Consider Dania Al Saleh’s gorgeous pair of illustrations at Athr Gallery, Window with a View, 2015, which explore social class divisions; Akram Zaatari’s 2007 photograph Reconstructing the Arab Highway, in which workers are photographed from behind, the word “MAN” somewhat sadly printed on the backs of their uniforms at Sfeir-Semler; and Mahmoud Khaled’s cheeky print-outs of Grindr chats, Do you have work tomorrow? at Cairo’s Gypsum Gallery, which consider how even “soft” spaces are politicised.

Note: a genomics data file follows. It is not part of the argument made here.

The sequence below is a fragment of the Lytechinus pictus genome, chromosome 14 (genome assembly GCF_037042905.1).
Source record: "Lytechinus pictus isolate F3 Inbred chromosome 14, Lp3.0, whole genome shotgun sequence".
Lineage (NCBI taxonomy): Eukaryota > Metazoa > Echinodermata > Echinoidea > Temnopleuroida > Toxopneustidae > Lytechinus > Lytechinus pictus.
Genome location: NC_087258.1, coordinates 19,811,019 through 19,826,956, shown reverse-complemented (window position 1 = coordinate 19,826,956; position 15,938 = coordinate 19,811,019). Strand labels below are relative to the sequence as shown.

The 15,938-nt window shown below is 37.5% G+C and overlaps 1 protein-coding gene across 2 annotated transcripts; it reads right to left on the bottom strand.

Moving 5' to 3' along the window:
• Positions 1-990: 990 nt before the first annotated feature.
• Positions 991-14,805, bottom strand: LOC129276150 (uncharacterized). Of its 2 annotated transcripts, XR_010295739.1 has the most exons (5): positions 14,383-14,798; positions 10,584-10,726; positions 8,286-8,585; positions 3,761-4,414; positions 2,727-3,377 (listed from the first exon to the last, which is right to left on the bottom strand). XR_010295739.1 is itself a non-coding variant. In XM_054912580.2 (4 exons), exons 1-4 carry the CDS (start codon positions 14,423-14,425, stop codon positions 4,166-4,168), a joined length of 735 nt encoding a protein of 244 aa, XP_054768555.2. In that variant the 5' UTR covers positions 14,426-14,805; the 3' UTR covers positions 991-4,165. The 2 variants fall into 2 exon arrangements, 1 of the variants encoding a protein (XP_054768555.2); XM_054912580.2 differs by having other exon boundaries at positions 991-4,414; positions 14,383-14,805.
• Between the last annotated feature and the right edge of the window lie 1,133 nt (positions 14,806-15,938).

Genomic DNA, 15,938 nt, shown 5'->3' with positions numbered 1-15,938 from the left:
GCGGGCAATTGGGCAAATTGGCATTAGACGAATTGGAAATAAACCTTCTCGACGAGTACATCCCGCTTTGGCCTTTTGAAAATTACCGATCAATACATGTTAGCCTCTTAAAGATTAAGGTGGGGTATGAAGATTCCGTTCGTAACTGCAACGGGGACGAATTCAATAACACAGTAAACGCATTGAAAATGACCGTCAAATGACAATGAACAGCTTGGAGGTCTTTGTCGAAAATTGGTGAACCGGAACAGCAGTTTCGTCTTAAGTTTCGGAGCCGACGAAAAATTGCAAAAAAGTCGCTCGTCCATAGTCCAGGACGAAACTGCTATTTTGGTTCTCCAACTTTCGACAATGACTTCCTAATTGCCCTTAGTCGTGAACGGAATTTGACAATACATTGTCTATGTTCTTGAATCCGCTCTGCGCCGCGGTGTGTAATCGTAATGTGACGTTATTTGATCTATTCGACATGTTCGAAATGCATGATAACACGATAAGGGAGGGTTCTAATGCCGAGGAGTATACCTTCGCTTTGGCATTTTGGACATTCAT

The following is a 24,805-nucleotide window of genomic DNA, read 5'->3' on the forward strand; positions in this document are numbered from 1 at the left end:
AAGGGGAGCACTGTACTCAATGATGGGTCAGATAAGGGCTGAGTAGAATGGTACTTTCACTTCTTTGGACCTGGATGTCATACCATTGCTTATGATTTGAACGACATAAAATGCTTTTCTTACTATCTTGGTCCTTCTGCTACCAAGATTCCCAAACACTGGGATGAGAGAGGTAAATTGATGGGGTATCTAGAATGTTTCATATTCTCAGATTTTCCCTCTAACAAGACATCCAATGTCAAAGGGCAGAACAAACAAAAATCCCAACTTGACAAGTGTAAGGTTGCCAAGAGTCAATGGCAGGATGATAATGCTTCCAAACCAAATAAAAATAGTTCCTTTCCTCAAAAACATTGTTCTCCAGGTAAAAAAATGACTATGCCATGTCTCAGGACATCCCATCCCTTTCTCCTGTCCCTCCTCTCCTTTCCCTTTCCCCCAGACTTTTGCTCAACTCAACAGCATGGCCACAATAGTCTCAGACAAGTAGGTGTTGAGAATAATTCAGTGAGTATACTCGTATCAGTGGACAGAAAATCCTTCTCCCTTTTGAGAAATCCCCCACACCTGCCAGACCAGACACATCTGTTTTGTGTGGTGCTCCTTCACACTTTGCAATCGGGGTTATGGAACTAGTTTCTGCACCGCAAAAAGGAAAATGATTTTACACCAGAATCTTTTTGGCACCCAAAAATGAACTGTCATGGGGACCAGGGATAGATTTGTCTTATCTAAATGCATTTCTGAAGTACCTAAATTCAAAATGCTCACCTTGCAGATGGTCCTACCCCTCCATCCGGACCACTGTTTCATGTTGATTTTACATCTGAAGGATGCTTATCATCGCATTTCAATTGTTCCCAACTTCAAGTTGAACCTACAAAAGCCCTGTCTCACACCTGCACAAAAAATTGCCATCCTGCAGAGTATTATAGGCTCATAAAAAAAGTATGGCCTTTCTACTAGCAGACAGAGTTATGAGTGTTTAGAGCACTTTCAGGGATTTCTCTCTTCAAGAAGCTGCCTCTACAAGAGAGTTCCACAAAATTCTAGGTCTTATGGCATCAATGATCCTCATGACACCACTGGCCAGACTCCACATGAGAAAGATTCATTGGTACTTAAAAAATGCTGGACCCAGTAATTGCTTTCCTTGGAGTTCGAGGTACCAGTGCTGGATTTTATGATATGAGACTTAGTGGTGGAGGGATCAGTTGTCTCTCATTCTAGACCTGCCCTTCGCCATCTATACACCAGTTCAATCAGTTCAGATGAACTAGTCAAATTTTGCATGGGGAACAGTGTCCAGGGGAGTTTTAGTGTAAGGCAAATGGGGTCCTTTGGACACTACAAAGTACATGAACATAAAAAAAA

This leads us to one of the most effective statements on show: Adel Abidin’s video installation Cover-Up, 2014, at Lawrie Shabibi, which depicts a man wearing a thawb recreating the famous image of Marilyn Monroe attempting to tame her unruly dress while filming Billy Wilder’s The Seven-Year Itch. Of course, some might dismiss such statements as these as too soft, or too tongue in cheek. And yet humour, as Golestan showed us in his own playful experiments with the Polaroid form, is as potent—and sometimes even more effective—than any other attack. What better way for change to happen than softly, slowly and unexpectedly, especially when pushing hard seems to result in being barred from the conversation altogether? Of course, Art Dubai knows this better than most. Every year it evolves and matures without fail: this in and of itself is an impressive achievement. —[O]